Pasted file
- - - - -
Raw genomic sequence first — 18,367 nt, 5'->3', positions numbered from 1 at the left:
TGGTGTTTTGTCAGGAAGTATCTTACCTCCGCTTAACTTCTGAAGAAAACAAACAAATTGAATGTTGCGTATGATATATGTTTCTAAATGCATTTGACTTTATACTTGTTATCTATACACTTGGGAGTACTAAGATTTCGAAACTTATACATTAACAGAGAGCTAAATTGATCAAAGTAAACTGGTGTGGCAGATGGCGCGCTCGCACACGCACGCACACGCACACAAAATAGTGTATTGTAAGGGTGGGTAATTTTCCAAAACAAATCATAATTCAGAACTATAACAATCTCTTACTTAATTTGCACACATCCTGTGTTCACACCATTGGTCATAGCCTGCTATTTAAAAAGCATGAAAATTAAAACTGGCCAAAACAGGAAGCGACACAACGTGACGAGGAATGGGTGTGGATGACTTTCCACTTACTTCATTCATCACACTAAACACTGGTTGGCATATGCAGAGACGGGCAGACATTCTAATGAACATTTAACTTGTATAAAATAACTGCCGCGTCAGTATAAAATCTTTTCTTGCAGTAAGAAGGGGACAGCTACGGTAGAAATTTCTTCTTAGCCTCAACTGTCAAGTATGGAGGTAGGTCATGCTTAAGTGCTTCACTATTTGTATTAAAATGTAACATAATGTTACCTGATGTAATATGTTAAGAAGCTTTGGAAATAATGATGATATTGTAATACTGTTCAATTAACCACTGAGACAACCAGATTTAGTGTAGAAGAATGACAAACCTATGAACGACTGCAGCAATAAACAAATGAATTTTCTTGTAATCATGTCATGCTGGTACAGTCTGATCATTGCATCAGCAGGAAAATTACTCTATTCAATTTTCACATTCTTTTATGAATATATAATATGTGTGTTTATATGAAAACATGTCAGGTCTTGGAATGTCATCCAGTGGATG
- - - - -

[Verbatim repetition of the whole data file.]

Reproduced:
Raw genomic sequence first — 18,367 nt, 5'->3', positions numbered from 1 at the left:
TGGTGTTTTGTCAGGAAGTATCTTACCTCCGCTTAACTTCTGAAGAAAACAAACAAATTGAATGTTGCGTATGATATATGTTTCTAAATGCATTTGACTTTATACTTGTTATCTATACACTTGGGAGTACTAAGATTTCGAAACTTATACATTAACAGAGAGCTAAATTGATCAAAGTAAACTGGTGTGGCAGATGGCGCGCTCGCACACGCACGCACACGCACACAAAATAGTGTATTGTAAGGGTGGGTAATTTTCCAAAACAAATCATAATTCAGAACTATAACAATCTCTTACTTAATTTGCACACATCCTGTGTTCACACCATTGGTCATAGCCTGCTATTTAAAAAGCATGAAAATTAAAACTGGCCAAAACAGGAAGCGACACAACGTGACGAGGAATGGGTGTGGATGACTTTCCACTTACTTCATTCATCACACTAAACACTGGTTGGCATATGCAGAGACGGGCAGACATTCTAATGAACATTTAACTTGTATAAAATAACTGCCGCGTCAGTATAAAATCTTTTCTTGCAGTAAGAAGGGGACAGCTACGGTAGAAATTTCTTCTTAGCCTCAACTGTCAAGTATGGAGGTAGGTCATGCTTAAGTGCTTCACTATTTGTATTAAAATGTAACATAATGTTACCTGATGTAATATGTTAAGAAGCTTTGGAAATAATGATGATATTGTAATACTGTTCAATTAACCACTGAGACAACCAGATTTAGTGTAGAAGAATGACAAACCTATGAACGACTGCAGCAATAAACAAATGAATTTTCTTGTAATCATGTCATGCTGGTACAGTCTGATCATTGCATCAGCAGGAAAATTACTCTATTCAATTTTCACATTCTTTTATGAATATATAATATGTGTGTTTATATGAAAACATGTCAGGTCTTGGAATGTCATCCAGTGGATG